Rio de Janeiro: The FIFA disciplinary committee investigating Uruguay striker Luis Suarez for apparently biting an opponent during a World Cup match Tuesday has broad authority to consider any evidence, including Suarez's two past biting incidents, and determine any punishment. (Also read: Suarez's sponsorship deal under review)
The committee opened disciplinary hearings against Suarez late Tuesday, only hours after he appeared to bite Italy defender Giorgio Chiellini on the left shoulder late in their match. It is expected to issue a decision before Saturday, when Uruguay will play Colombia in a knockout round match. (Read: FIFA tight-lipped on possible Suarez sanctions)
Suarez and Uruguay's federation have until 5 p.m. Wednesday to present their position on the matter and any evidence. In the meantime, FIFA said, the committee is gathering match reports, witness statements and video of the incident.
"The disciplinary committee fully understands the urgency of the matter," a FIFA spokeswoman, Delia Fischer, said. "It is working to get and assess all evidence as early as possible, particularly given the fact that Uruguay is still in the tournament." (Related: Twitter sinks teeth into Suarez after World Cup 'bite')
FIFA's disciplinary committee is led by a Swiss, Claudio Sulser, and lists 19 members on FIFA's website, though not all take part in each case. Countries large and small are represented on the panel, from the Cook Islands and Tonga to Sweden and Australia. One member, the vice president of U.S. Soccer, Mike Edwards, in an interview with a New Mexico newspaper last week, said that he would not arrive in Brazil until the knockout rounds, so it was unclear whether he would take part in the Suarez investigation.
Fischer declined to name the committee members who would decide the case, with the exception of Sulser, the chairman, or even say how many would be part of the discussions. But she emphasized that the disciplinary committee would determine the scope of its investigation and the duration of any potential penalties. That means it can take into account two previous biting incidents in Suarez's club career, any evidence the Italians choose to present and video of the incident, which apparently went unseen by the match referee. (Bite controversy: Suarez's tough childhood to blame, says sports psychologist)
"It's really at the discretion of the disciplinary committee what they deem relevant," Fischer said, adding that the length of any ban is solely up to the committee.
Suarez is charged with breaches of two articles of FIFA's disciplinary code, Articles 47 and 58. The first relates to violent conduct and "serious foul play," and the second covers unsportsmanlike conduct. His potential punishment ranges from nothing if he is cleared, which seems unlikely, to as much as a two-year suspension, the highest allowed under FIFA's disciplinary code.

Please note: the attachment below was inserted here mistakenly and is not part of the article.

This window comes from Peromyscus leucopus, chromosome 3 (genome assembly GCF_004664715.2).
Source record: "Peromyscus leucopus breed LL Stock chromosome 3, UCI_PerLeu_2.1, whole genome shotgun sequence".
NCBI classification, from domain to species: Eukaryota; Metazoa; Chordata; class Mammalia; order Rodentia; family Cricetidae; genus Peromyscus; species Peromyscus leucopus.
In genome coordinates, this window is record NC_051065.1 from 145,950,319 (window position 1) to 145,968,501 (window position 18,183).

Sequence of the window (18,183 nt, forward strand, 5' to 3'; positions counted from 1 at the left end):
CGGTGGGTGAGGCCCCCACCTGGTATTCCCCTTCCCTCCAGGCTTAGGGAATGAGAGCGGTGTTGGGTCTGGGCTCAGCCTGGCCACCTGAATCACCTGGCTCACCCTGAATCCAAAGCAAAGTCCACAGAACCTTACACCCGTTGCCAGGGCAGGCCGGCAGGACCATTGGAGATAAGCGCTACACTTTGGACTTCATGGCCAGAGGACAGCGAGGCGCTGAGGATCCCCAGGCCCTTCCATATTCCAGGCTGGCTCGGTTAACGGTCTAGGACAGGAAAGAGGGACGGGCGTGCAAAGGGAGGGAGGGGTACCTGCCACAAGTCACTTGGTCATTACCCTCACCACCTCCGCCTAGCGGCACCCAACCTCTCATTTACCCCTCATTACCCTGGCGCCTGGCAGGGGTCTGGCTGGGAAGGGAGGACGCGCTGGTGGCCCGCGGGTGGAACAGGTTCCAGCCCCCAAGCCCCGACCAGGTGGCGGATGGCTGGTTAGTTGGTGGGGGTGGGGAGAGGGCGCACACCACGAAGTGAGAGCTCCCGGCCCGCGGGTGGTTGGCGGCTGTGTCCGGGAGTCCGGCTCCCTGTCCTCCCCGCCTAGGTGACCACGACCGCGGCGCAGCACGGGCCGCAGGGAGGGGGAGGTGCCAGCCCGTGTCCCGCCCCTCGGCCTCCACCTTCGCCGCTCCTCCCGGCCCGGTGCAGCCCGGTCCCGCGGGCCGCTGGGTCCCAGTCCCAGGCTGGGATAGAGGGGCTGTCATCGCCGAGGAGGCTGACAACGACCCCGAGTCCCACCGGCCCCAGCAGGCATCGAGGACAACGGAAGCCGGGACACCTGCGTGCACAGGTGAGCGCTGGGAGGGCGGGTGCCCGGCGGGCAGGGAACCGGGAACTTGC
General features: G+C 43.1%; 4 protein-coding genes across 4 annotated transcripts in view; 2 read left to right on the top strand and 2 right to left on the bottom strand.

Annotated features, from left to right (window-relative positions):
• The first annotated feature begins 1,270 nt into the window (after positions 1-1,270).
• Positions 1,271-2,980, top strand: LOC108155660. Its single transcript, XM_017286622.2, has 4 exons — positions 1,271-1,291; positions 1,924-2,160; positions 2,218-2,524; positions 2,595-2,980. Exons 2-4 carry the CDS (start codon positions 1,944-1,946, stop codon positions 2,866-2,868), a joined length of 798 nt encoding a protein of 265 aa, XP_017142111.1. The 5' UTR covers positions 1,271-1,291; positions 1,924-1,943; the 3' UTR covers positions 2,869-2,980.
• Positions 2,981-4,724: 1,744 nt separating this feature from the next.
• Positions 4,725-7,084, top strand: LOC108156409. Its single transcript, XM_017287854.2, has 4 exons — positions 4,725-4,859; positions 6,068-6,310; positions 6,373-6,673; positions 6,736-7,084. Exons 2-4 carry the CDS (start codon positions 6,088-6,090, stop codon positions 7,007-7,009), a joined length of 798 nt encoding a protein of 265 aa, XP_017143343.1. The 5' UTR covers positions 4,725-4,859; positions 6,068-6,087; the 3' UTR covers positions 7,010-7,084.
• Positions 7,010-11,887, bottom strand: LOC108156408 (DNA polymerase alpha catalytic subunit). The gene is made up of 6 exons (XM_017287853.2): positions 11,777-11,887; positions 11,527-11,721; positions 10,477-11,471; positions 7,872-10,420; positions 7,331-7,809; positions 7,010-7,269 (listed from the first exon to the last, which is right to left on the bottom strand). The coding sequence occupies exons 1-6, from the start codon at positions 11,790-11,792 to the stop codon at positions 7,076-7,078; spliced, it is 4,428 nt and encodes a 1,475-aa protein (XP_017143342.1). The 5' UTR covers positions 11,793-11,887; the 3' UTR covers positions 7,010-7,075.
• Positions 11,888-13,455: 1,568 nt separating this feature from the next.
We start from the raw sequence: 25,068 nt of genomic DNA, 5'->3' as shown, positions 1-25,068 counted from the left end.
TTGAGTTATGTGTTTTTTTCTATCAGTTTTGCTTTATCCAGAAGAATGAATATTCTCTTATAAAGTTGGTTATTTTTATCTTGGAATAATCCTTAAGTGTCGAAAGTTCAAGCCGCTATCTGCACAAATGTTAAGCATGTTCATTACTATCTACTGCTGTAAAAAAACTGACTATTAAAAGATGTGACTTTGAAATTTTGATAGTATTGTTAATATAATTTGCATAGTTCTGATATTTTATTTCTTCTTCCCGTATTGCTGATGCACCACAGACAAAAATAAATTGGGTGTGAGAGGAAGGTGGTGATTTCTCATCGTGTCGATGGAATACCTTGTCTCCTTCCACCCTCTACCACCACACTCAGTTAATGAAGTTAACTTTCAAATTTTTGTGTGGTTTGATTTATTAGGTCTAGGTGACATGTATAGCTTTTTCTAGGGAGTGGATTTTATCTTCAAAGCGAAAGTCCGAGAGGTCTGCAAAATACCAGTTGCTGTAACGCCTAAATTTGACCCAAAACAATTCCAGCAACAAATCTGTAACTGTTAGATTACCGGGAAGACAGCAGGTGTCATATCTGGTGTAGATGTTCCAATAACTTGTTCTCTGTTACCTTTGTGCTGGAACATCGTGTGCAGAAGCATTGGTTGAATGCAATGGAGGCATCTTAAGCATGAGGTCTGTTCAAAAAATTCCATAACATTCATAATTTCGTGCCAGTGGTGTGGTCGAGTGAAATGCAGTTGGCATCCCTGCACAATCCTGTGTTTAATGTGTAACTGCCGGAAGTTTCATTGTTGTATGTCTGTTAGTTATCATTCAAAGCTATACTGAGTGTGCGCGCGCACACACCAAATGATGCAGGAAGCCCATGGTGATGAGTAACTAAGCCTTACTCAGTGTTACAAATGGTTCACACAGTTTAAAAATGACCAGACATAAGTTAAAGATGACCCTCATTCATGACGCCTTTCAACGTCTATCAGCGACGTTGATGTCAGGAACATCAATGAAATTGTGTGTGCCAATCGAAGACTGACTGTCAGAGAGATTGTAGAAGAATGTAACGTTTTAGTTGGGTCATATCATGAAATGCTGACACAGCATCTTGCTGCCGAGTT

FIFA also could not say if any punishment would be limited to Suarez's international matches with Uruguay, or if it might be extended to his play for his club, Liverpool, in England's Premier League. FIFA's ethics committee, for example, recently barred the German star Franz Beckenbauer from "all soccer activities" in an unrelated case, and that is also in the disciplinary committee's toolbox.
The incident took place in the 79th minute of Uruguay's 1-0 win Tuesday. Suarez became entangled with Chiellini in the penalty area and then appeared to bite him on the left shoulder. The referee called a foul on Suarez for the contact, but did not appear to see the bite, even though Chiellini pulled aside the collar of his jersey to reveal what appeared to be teeth marks in his skin.
If he is found to have bitten Chiellini, Suarez will face his third suspension in four years for biting an opposing player in a game. He was suspended for seven games by the Dutch league in 2010 and for 10 games by England's Premier League in 2013.
His next ban could be much longer, or merely long enough to prevent him from appearing in this World Cup. Uruguay has, at most, four games left in Brazil. It reached the semifinals in 2010.
Suarez can be expected to fight any ban, just as he argued for leniency in his previous biting cases. But not all suspensions carry the right of appeal: Under Article 118 of the disciplinary code, a suspension for fewer than three matches or of up to two months cannot be appealed.
Uruguay's coach, Oscar Tabarez, angrily defended Suarez after the game, saying that if he had bitten Chiellini "the referee had to have seen it" and that, in any case, the World Cup was no place for "cheap morality."
"If we believe people are attacking him, as has happened in this news conference, then we're going to defend him," he said.